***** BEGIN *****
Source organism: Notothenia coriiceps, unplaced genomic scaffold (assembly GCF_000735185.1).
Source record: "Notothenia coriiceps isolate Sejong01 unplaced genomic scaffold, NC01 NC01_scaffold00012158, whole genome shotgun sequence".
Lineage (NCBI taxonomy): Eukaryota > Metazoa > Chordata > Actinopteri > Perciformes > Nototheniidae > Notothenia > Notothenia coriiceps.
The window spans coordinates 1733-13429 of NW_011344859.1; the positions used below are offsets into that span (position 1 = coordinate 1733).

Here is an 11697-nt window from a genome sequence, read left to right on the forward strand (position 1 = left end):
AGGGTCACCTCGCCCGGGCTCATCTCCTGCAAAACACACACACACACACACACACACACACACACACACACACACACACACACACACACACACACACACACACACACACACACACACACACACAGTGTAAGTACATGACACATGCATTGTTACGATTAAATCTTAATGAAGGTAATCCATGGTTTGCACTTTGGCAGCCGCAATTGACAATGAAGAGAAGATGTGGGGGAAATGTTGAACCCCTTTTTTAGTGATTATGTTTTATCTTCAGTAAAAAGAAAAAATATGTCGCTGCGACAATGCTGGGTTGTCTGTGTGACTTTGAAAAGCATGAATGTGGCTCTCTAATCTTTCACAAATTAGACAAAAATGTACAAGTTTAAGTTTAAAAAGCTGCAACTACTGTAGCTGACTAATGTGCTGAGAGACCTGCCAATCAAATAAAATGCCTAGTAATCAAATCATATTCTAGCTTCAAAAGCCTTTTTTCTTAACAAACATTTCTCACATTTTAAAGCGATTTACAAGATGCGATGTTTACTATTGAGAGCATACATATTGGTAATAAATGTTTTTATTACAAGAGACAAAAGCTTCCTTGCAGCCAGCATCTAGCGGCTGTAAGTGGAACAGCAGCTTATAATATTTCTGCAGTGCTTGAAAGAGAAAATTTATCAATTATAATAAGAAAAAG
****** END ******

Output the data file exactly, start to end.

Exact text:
Source organism: Notothenia coriiceps, unplaced genomic scaffold (assembly GCF_000735185.1).
Source record: "Notothenia coriiceps isolate Sejong01 unplaced genomic scaffold, NC01 NC01_scaffold00012158, whole genome shotgun sequence".
Lineage (NCBI taxonomy): Eukaryota > Metazoa > Chordata > Actinopteri > Perciformes > Nototheniidae > Notothenia > Notothenia coriiceps.
The window spans coordinates 1733-13429 of NW_011344859.1; the positions used below are offsets into that span (position 1 = coordinate 1733).

Here is an 11697-nt window from a genome sequence, read left to right on the forward strand (position 1 = left end):
AGGGTCACCTCGCCCGGGCTCATCTCCTGCAAAACACACACACACACACACACACACACACACACACACACACACACACACACACACACACACACACACACACACACACACACACACACACACAGTGTAAGTACATGACACATGCATTGTTACGATTAAATCTTAATGAAGGTAATCCATGGTTTGCACTTTGGCAGCCGCAATTGACAATGAAGAGAAGATGTGGGGGAAATGTTGAACCCCTTTTTTAGTGATTATGTTTTATCTTCAGTAAAAAGAAAAAATATGTCGCTGCGACAATGCTGGGTTGTCTGTGTGACTTTGAAAAGCATGAATGTGGCTCTCTAATCTTTCACAAATTAGACAAAAATGTACAAGTTTAAGTTTAAAAAGCTGCAACTACTGTAGCTGACTAATGTGCTGAGAGACCTGCCAATCAAATAAAATGCCTAGTAATCAAATCATATTCTAGCTTCAAAAGCCTTTTTTCTTAACAAACATTTCTCACATTTTAAAGCGATTTACAAGATGCGATGTTTACTATTGAGAGCATACATATTGGTAATAAATGTTTTTATTACAAGAGACAAAAGCTTCCTTGCAGCCAGCATCTAGCGGCTGTAAGTGGAACAGCAGCTTATAATATTTCTGCAGTGCTTGAAAGAGAAAATTTATCAATTATAATAAGAAAAAG